- Oregon Sea Grant’s Watersheds and Invasive Species Education program enlists teachers and their classrooms to discover how invasive species and other emerging watershed issues can be used as tools to engage students in science learning and community action
- Subscribe to our new WISE Blog
John Falk and Lynn Dierking, Oregon Sea Grant Professors of Free-choice Learning, are giving an invited lecture April 11 at the National Science Foundation headquarters in Arlington, VA. Their joint lecture, “An Ecological Approach to Understanding Lifelong STEM Learning: A Story in Two Voices” is part of the Distinguished Lecture Series hosted by the NSF Directorate for Education and Human Resources.
Using examples from their own research, Dierking and Falk plan to “discuss how they reframe STEM [Science, Technology, Engineering, Math] learning research to better acknowledge and describe STEM learning as a cultural activity: a set of activities situated within a complex ecological community that affords myriad opportunities for STEM experiences of widely varying content, depth, quality, and accessibility.”
Falk and Dierking, internationally-known experts in free-choice learning (how people learn in out-of-school settings), serve in other leadership roles at OSU: Falk as director of the Center for Research on Lifelong STEM Learning; Dierking as Associate Dean for Research in the College of Education. They are professors in the College of Education.
Scientists at Oregon State University’s Hatfield Marine Science Center are examining a handful of Japanese fish that may have survived a nearly two-year trip aboard a small fishing boat torn off the Japanese coast by the 2011 tsunami.
The fish – Oplegnathus fasciatus, known as Barred knifejaw or Striped beakperch – were found in the bottom of a Japanese boat that washed ashore at Long Beach, WA on March 22. The vessel is one of a growing number of large items cast to sea by the Japanese tsunami that have made their way across the ocean to Pacific Northwest shores.
Sam Chan, Oregon Sea Grant’s invasive species specialist, said the fish species normally are found only as far east as Hawaii. Scientists aren’t yet sure whether the fish traveled all the way from Japan, or if they somehow got onboard the derelict vessel as it crossed the ocean. “Either way, it’s an interesting case of organisms ‘rafting’ across the ocean,” Chan said.
OSU’s Jessica Miller, a marine fisheries ecologist with the HMSC-based Coastal Oregon Marine Experiment Station, as four of the fish and is examining their stomach contents and otoliths (specialized bones found in the ears of fish and other species) for insight into what the fish had been eating and the environmental conditions they encountered during their transit. The fifth fish is on display at the Seaside Aquarium.
- Live tsunami fish take slow boat to Washington (NBC News coverage)
- NOAA’s Japanese tsunami debris page
- Oregon Department of Fish & Wildlife Japanese tsunami debris updates and reporting page
- Oregon Sea Grant’s aquatic invasive species program
Applications due April 19, 2013 for the Oregon Sea Grant Summer Scholars program for undergraduates. The program places students in natural resource management agencies and is designed to help prepare undergraduate students for graduate school and careers in marine science, policy, management, and outreach.
To learn more about the Summer Scholars experience, visit our Sea Grant Scholars blog.
NEWPORT – When a massive dock drifted across the Pacific Ocean from Japan to the U.S. West Coast after the Great East Japan Earthquake, it brought along more than the invasive “wakame” kelp and mussels that were attached to it. The city of Newport, Oregon, where the docked beached itself last June, noticed the high interest it was generating and put it to good use.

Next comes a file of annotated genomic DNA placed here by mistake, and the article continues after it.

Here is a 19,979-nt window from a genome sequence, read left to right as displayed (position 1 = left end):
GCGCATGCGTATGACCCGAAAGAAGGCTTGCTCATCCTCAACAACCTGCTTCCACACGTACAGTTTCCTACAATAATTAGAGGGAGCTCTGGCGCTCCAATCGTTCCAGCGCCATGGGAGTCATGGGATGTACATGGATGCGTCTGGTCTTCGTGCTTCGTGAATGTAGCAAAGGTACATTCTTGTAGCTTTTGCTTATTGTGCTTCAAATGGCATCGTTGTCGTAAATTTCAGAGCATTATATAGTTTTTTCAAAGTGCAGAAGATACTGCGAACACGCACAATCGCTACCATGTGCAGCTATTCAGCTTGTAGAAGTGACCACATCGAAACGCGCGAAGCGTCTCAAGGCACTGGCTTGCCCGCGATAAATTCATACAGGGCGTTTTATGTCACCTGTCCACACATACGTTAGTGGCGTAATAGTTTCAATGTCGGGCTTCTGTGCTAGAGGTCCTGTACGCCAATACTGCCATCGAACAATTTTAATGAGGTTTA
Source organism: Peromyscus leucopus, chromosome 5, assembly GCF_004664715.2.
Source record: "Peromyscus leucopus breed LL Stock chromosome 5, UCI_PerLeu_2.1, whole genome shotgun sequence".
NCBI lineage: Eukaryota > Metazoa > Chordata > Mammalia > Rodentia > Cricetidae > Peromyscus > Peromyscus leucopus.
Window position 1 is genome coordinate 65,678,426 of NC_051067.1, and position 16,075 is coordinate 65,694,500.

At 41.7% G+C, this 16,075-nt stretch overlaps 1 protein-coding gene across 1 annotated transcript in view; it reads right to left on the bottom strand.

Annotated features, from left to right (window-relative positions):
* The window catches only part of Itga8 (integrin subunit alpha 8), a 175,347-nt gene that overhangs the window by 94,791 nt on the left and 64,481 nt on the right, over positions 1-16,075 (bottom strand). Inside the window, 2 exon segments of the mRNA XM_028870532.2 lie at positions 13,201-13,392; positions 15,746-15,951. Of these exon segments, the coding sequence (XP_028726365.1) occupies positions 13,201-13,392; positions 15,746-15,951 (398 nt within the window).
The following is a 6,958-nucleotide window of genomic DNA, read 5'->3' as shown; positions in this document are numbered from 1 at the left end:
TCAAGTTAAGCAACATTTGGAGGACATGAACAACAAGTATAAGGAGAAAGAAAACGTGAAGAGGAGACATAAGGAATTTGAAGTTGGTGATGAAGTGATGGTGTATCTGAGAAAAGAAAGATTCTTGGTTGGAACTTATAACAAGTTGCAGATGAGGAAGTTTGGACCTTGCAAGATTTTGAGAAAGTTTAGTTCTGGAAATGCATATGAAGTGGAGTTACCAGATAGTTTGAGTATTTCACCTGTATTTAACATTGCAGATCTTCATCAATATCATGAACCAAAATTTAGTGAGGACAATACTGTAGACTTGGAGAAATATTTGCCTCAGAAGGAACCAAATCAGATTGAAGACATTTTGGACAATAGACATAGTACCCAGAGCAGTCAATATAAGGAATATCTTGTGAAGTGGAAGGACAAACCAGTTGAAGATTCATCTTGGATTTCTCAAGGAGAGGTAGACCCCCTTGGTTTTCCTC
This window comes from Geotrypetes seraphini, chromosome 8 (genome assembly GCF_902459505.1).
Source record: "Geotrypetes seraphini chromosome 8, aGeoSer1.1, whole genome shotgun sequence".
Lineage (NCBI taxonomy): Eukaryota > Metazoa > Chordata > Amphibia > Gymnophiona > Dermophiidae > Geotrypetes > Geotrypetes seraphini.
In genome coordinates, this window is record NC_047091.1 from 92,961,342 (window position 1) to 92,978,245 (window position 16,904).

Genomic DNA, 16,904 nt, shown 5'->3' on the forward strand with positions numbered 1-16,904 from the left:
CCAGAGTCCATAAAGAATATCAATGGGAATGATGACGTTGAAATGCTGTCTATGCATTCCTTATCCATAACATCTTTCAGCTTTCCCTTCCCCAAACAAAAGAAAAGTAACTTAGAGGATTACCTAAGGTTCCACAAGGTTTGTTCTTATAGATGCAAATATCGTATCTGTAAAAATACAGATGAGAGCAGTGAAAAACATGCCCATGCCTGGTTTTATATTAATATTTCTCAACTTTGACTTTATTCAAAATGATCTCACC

Oregon Sea Grant’s Mark Farley, manager of the Visitor Center at OSU’s Hatfield Marine Science Center, describes how a piece of a 20-meter, 100-ton concrete and metal dock, ripped from its moorings in Misawa, Japan by the devasting 2011 earthquake and tsunami and deposited over a year later on the Oregon coast, is serving as a tool to educate visitors and coastal residents about our own risks of disaster.
Science magazine reports on the declining state of the US marine research fleet:
“Fewer scientists are going to sea as a result of a shrinking science fleet, flat budgets, and skyrocketing costs. At the same time, oceanographers are using a growing array of high-tech devices—such as satellites, gliders, and vast networks of sensors tethered to the sea floor—to remotely collect more data than ever before without getting wet.”
The article looks in depth at the state of the University-National Oceanographic Laboratory System (UNOLS) fleet, operated by a consortium of 62 universities and government laboratories including Oregon State University, and finds its vessels aging, being retired and not being replaced.
In January, the National Science Foundation named OSU the lead institution on a project to finalize the design and coordinate the construction of as many as three new coastal research vessels to bolster the marine science research capabilities of the United States.
OSU is slated to receive nearly $3 million to coordinate the design phase of the project – but actual construction of the new ships depends on Congress appropriating funds to build them, at a cost estimated at $290 million over 10 years. The final number constructed, and the geographic positioning of these vessels, will be determined by the National Science Foundation based on geographic scientific requirements and availability of funding.
The Science article, meanwhile, notes that some existing research vessels are spending more time in port, as rising operation costs and funding cutbacks make it difficult for scientists to pay for the at-sea time they need. At the same time, technological advances are providing new tools that allow researchers like OSU’s Kipp Shearman – cited in the article for his pioneering use of remotely controlled robotic “gliders” to gather data that once would have required them to spend weeks at sea.